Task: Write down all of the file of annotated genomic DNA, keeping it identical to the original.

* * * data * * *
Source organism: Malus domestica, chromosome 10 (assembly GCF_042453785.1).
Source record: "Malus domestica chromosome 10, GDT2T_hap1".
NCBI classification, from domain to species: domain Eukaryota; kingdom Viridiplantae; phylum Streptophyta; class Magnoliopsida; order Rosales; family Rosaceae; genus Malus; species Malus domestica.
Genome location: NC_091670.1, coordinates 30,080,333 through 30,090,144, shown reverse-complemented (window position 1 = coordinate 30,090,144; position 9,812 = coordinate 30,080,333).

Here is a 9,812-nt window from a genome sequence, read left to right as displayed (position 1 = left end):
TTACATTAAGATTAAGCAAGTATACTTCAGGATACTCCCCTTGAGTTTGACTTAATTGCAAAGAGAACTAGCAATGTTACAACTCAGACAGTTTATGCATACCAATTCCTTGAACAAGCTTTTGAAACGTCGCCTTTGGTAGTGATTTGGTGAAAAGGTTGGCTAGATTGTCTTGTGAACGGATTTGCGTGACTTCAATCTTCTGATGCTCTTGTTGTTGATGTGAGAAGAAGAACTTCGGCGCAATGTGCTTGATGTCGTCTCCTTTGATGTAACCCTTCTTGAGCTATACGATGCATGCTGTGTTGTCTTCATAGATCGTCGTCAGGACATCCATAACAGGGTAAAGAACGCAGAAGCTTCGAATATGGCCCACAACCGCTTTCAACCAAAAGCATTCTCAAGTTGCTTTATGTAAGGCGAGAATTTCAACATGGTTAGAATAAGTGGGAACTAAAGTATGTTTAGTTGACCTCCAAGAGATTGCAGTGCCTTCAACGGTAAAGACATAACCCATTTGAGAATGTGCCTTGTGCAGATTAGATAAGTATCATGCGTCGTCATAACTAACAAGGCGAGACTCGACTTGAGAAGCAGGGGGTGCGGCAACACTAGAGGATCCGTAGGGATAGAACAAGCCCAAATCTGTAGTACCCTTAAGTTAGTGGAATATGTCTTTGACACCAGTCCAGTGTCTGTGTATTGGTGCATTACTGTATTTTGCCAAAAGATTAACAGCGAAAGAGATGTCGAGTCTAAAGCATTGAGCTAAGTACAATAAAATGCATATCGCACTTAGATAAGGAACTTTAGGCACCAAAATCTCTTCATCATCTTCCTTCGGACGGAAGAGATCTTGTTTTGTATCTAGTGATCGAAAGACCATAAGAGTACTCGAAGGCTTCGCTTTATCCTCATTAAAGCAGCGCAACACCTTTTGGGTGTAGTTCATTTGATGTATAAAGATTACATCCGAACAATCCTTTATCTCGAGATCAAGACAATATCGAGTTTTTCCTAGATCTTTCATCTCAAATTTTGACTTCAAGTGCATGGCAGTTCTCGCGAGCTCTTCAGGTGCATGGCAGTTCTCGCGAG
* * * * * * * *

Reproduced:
Source organism: Malus domestica, chromosome 10 (assembly GCF_042453785.1).
Source record: "Malus domestica chromosome 10, GDT2T_hap1".
NCBI classification, from domain to species: domain Eukaryota; kingdom Viridiplantae; phylum Streptophyta; class Magnoliopsida; order Rosales; family Rosaceae; genus Malus; species Malus domestica.
Genome location: NC_091670.1, coordinates 30,080,333 through 30,090,144, shown reverse-complemented (window position 1 = coordinate 30,090,144; position 9,812 = coordinate 30,080,333).

Here is a 9,812-nt window from a genome sequence, read left to right as displayed (position 1 = left end):
TTACATTAAGATTAAGCAAGTATACTTCAGGATACTCCCCTTGAGTTTGACTTAATTGCAAAGAGAACTAGCAATGTTACAACTCAGACAGTTTATGCATACCAATTCCTTGAACAAGCTTTTGAAACGTCGCCTTTGGTAGTGATTTGGTGAAAAGGTTGGCTAGATTGTCTTGTGAACGGATTTGCGTGACTTCAATCTTCTGATGCTCTTGTTGTTGATGTGAGAAGAAGAACTTCGGCGCAATGTGCTTGATGTCGTCTCCTTTGATGTAACCCTTCTTGAGCTATACGATGCATGCTGTGTTGTCTTCATAGATCGTCGTCAGGACATCCATAACAGGGTAAAGAACGCAGAAGCTTCGAATATGGCCCACAACCGCTTTCAACCAAAAGCATTCTCAAGTTGCTTTATGTAAGGCGAGAATTTCAACATGGTTAGAATAAGTGGGAACTAAAGTATGTTTAGTTGACCTCCAAGAGATTGCAGTGCCTTCAACGGTAAAGACATAACCCATTTGAGAATGTGCCTTGTGCAGATTAGATAAGTATCATGCGTCGTCATAACTAACAAGGCGAGACTCGACTTGAGAAGCAGGGGGTGCGGCAACACTAGAGGATCCGTAGGGATAGAACAAGCCCAAATCTGTAGTACCCTTAAGTTAGTGGAATATGTCTTTGACACCAGTCCAGTGTCTGTGTATTGGTGCATTACTGTATTTTGCCAAAAGATTAACAGCGAAAGAGATGTCGAGTCTAAAGCATTGAGCTAAGTACAATAAAATGCATATCGCACTTAGATAAGGAACTTTAGGCACCAAAATCTCTTCATCATCTTCCTTCGGACGGAAGAGATCTTGTTTTGTATCTAGTGATCGAAAGACCATAAGAGTACTCGAAGGCTTCGCTTTATCCTCATTAAAGCAGCGCAACACCTTTTGGGTGTAGTTCATTTGATGTATAAAGATTACATCCGAACAATCCTTTATCTCGAGATCAAGACAATATCGAGTTTTTCCTAGATCTTTCATCTCAAATTTTGACTTCAAGTGCATGGCAGTTCTCGCGAGCTCTTCAGGTGCATGGCAGTTCTCGCGAG